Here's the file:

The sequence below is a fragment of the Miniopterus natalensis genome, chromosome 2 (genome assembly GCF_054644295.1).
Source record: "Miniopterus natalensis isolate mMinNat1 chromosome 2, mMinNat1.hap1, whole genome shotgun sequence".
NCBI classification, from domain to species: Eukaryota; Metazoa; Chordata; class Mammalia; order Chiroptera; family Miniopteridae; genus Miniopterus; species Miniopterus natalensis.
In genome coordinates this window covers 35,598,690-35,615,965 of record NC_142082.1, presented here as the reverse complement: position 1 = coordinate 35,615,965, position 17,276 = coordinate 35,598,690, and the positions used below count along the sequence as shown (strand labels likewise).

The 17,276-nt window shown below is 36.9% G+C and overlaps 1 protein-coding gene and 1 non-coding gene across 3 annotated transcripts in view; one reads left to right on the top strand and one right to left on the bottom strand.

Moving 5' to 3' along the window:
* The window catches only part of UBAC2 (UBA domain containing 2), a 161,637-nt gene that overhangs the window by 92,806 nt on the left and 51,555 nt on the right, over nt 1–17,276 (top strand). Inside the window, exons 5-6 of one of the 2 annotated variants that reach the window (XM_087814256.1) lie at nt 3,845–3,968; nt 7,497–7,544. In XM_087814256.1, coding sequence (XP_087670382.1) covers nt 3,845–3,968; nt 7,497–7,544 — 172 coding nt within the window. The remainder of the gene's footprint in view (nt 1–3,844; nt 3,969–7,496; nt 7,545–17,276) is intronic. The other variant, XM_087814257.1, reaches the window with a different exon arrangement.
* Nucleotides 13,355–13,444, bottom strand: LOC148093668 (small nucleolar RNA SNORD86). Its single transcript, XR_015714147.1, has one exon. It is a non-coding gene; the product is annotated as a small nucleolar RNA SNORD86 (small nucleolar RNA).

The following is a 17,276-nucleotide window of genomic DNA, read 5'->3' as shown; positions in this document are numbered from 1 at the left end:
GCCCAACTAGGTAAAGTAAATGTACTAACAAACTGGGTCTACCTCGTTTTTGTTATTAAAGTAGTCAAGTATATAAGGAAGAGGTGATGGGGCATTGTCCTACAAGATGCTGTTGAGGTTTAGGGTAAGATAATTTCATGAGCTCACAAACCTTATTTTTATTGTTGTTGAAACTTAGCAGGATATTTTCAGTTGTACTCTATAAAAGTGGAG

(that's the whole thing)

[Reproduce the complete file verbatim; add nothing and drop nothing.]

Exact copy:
The sequence below is a fragment of the Miniopterus natalensis genome, chromosome 2 (genome assembly GCF_054644295.1).
Source record: "Miniopterus natalensis isolate mMinNat1 chromosome 2, mMinNat1.hap1, whole genome shotgun sequence".
NCBI classification, from domain to species: Eukaryota; Metazoa; Chordata; class Mammalia; order Chiroptera; family Miniopteridae; genus Miniopterus; species Miniopterus natalensis.
In genome coordinates this window covers 35,598,690-35,615,965 of record NC_142082.1, presented here as the reverse complement: position 1 = coordinate 35,615,965, position 17,276 = coordinate 35,598,690, and the positions used below count along the sequence as shown (strand labels likewise).

The 17,276-nt window shown below is 36.9% G+C and overlaps 1 protein-coding gene and 1 non-coding gene across 3 annotated transcripts in view; one reads left to right on the top strand and one right to left on the bottom strand.

Moving 5' to 3' along the window:
* The window catches only part of UBAC2 (UBA domain containing 2), a 161,637-nt gene that overhangs the window by 92,806 nt on the left and 51,555 nt on the right, over nt 1–17,276 (top strand). Inside the window, exons 5-6 of one of the 2 annotated variants that reach the window (XM_087814256.1) lie at nt 3,845–3,968; nt 7,497–7,544. In XM_087814256.1, coding sequence (XP_087670382.1) covers nt 3,845–3,968; nt 7,497–7,544 — 172 coding nt within the window. The remainder of the gene's footprint in view (nt 1–3,844; nt 3,969–7,496; nt 7,545–17,276) is intronic. The other variant, XM_087814257.1, reaches the window with a different exon arrangement.
* Nucleotides 13,355–13,444, bottom strand: LOC148093668 (small nucleolar RNA SNORD86). Its single transcript, XR_015714147.1, has one exon. It is a non-coding gene; the product is annotated as a small nucleolar RNA SNORD86 (small nucleolar RNA).

The following is a 17,276-nucleotide window of genomic DNA, read 5'->3' as shown; positions in this document are numbered from 1 at the left end:
GCCCAACTAGGTAAAGTAAATGTACTAACAAACTGGGTCTACCTCGTTTTTGTTATTAAAGTAGTCAAGTATATAAGGAAGAGGTGATGGGGCATTGTCCTACAAGATGCTGTTGAGGTTTAGGGTAAGATAATTTCATGAGCTCACAAACCTTATTTTTATTGTTGTTGAAACTTAGCAGGATATTTTCAGTTGTACTCTATAAAAGTGGAG